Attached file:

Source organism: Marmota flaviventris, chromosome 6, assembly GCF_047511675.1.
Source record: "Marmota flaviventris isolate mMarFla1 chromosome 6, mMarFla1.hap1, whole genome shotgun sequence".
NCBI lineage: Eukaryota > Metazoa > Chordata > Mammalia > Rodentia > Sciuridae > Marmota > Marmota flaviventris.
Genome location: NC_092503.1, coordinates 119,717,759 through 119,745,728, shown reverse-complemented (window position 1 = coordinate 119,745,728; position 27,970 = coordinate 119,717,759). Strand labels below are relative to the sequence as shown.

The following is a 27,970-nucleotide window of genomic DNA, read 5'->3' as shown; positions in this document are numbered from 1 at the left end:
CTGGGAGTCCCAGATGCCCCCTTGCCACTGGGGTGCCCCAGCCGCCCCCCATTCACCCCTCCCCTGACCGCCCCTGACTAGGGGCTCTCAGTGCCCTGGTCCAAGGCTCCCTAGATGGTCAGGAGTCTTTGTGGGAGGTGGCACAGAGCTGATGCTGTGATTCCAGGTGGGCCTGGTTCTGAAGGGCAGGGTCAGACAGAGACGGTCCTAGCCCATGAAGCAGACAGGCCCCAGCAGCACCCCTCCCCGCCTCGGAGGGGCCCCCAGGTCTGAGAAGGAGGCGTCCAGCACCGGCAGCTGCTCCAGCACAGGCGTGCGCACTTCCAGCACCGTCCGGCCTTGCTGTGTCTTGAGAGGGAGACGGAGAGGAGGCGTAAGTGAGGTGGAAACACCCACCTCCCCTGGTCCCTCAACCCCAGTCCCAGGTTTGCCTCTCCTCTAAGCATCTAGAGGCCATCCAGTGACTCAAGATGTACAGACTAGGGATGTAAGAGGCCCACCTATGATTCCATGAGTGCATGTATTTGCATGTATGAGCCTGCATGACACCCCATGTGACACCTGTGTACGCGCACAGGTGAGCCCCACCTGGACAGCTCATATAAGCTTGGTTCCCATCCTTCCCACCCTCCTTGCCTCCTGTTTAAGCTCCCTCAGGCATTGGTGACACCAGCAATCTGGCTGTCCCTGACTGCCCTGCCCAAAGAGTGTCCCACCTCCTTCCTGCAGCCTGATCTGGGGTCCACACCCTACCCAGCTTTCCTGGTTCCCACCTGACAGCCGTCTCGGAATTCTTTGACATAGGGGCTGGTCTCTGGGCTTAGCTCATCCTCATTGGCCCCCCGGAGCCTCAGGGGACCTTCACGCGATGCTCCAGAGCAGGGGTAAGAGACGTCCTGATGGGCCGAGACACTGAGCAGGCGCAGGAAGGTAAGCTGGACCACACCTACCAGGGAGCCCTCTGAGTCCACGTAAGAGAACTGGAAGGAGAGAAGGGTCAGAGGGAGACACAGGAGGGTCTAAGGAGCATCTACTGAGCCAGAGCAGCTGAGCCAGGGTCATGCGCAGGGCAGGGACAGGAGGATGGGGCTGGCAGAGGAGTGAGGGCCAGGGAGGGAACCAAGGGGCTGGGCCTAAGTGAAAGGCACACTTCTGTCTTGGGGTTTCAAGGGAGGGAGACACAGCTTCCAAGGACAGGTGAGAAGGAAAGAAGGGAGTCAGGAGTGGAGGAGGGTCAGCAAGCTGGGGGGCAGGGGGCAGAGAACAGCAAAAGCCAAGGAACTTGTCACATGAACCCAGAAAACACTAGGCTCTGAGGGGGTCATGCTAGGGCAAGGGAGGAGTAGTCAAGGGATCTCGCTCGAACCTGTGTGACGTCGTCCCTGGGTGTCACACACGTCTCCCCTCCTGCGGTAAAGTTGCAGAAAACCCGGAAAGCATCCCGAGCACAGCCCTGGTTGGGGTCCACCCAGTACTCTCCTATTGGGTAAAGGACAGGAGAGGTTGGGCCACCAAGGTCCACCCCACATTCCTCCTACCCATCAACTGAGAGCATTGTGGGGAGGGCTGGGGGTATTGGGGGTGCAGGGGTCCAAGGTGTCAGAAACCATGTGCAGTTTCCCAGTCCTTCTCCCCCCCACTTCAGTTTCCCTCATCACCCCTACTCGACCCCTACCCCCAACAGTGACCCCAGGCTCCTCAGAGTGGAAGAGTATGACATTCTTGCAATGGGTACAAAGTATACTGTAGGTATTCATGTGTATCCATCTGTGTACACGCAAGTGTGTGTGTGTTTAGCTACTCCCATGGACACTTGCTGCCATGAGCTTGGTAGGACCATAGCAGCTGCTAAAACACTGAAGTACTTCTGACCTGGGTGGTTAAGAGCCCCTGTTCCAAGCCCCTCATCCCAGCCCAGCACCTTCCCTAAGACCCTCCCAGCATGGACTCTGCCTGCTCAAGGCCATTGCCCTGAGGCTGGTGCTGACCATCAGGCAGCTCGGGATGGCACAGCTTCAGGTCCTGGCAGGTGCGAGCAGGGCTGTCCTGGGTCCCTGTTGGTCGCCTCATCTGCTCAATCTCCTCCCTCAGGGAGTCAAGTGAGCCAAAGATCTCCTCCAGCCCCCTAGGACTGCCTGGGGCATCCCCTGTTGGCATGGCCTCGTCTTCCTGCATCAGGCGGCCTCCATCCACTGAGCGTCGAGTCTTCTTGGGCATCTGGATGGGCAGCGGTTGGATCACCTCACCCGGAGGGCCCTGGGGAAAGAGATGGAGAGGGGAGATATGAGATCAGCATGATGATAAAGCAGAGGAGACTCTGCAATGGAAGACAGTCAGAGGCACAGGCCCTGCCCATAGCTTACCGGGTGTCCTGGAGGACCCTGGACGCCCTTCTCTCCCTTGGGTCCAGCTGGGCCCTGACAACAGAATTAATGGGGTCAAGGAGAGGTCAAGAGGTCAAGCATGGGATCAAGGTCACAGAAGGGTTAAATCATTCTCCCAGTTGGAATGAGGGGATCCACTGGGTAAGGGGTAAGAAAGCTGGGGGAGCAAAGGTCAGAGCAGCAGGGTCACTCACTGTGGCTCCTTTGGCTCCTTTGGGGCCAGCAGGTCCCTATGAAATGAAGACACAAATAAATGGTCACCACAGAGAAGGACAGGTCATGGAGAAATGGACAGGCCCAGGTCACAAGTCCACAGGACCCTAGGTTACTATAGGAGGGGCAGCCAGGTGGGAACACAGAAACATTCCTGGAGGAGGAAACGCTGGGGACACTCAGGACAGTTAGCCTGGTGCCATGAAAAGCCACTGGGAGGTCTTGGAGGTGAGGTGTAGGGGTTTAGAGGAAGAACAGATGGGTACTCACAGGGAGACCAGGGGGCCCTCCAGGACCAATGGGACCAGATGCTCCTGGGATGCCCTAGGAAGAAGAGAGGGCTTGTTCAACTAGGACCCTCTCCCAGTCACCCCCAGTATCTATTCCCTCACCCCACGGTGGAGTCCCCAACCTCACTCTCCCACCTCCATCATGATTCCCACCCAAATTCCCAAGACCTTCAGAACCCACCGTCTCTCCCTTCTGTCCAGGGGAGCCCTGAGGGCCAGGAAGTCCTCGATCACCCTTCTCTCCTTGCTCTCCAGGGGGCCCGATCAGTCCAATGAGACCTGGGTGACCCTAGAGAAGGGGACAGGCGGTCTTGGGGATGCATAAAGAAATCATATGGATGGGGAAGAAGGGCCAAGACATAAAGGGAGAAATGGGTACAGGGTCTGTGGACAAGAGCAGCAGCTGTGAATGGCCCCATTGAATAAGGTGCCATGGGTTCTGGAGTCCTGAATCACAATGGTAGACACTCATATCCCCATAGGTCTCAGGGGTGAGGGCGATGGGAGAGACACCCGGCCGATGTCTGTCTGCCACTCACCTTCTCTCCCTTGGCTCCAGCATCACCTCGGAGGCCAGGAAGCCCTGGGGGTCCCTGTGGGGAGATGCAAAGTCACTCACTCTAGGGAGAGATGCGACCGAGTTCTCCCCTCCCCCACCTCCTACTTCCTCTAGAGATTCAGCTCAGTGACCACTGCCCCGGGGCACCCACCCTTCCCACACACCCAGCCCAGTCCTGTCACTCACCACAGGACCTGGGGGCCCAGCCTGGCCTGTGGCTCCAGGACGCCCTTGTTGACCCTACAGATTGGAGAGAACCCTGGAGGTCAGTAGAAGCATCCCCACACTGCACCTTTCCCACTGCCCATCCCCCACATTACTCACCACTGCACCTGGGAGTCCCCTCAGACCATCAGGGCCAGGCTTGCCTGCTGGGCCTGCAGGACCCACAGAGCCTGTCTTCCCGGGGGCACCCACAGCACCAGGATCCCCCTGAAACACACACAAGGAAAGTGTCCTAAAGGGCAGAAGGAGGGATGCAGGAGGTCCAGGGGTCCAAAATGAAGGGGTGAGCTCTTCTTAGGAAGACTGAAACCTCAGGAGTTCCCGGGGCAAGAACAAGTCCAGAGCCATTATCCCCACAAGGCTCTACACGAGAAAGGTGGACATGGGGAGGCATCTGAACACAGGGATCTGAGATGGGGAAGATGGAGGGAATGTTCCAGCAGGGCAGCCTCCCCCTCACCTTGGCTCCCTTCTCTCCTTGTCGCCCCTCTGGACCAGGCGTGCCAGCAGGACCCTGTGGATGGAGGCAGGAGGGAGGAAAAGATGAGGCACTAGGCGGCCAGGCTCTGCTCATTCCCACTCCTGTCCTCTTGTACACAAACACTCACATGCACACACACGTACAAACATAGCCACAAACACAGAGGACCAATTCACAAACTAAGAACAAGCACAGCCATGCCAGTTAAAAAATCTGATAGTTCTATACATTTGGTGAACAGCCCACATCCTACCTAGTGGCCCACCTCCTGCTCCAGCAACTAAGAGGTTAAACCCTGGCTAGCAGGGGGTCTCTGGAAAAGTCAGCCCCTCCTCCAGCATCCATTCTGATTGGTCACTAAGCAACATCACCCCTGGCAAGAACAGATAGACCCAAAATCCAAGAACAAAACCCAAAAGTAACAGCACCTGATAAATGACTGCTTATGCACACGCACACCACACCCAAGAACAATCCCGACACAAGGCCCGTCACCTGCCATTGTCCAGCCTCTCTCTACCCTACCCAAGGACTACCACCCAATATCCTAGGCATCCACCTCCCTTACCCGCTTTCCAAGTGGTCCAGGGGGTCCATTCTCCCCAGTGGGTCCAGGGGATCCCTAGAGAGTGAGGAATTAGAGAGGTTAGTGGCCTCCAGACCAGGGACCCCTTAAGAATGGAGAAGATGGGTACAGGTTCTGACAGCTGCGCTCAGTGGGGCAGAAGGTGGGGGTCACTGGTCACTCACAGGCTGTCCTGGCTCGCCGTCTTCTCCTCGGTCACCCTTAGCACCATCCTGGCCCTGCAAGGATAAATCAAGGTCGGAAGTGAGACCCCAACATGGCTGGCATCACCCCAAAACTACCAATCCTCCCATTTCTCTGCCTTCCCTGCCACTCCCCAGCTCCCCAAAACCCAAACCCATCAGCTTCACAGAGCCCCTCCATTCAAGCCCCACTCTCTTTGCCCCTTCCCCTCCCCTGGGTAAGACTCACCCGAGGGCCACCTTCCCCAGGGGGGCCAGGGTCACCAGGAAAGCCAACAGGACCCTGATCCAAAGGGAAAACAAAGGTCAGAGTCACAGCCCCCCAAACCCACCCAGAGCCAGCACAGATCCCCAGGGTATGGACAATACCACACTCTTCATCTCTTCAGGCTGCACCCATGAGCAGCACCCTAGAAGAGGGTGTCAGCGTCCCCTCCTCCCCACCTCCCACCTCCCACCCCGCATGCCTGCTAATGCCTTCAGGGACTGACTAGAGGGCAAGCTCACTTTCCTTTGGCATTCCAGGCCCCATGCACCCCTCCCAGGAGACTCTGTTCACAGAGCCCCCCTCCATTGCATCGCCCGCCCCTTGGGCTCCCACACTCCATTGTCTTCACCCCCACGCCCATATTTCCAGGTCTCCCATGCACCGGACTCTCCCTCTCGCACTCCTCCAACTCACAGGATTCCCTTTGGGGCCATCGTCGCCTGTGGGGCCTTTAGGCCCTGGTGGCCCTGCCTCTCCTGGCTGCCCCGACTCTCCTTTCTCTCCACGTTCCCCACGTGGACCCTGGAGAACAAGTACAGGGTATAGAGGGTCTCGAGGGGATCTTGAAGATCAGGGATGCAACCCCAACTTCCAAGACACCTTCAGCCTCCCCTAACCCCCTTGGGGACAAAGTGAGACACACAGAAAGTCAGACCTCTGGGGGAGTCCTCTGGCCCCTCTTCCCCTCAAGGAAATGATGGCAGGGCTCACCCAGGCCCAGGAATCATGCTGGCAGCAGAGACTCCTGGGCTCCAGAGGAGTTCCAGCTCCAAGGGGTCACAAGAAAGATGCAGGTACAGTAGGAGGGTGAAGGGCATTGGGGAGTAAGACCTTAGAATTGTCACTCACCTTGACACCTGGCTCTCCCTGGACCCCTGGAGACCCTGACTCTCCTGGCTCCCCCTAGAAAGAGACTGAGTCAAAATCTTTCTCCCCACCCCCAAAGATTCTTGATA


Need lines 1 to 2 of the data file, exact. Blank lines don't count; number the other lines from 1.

Source organism: Marmota flaviventris, chromosome 6, assembly GCF_047511675.1.
Source record: "Marmota flaviventris isolate mMarFla1 chromosome 6, mMarFla1.hap1, whole genome shotgun sequence".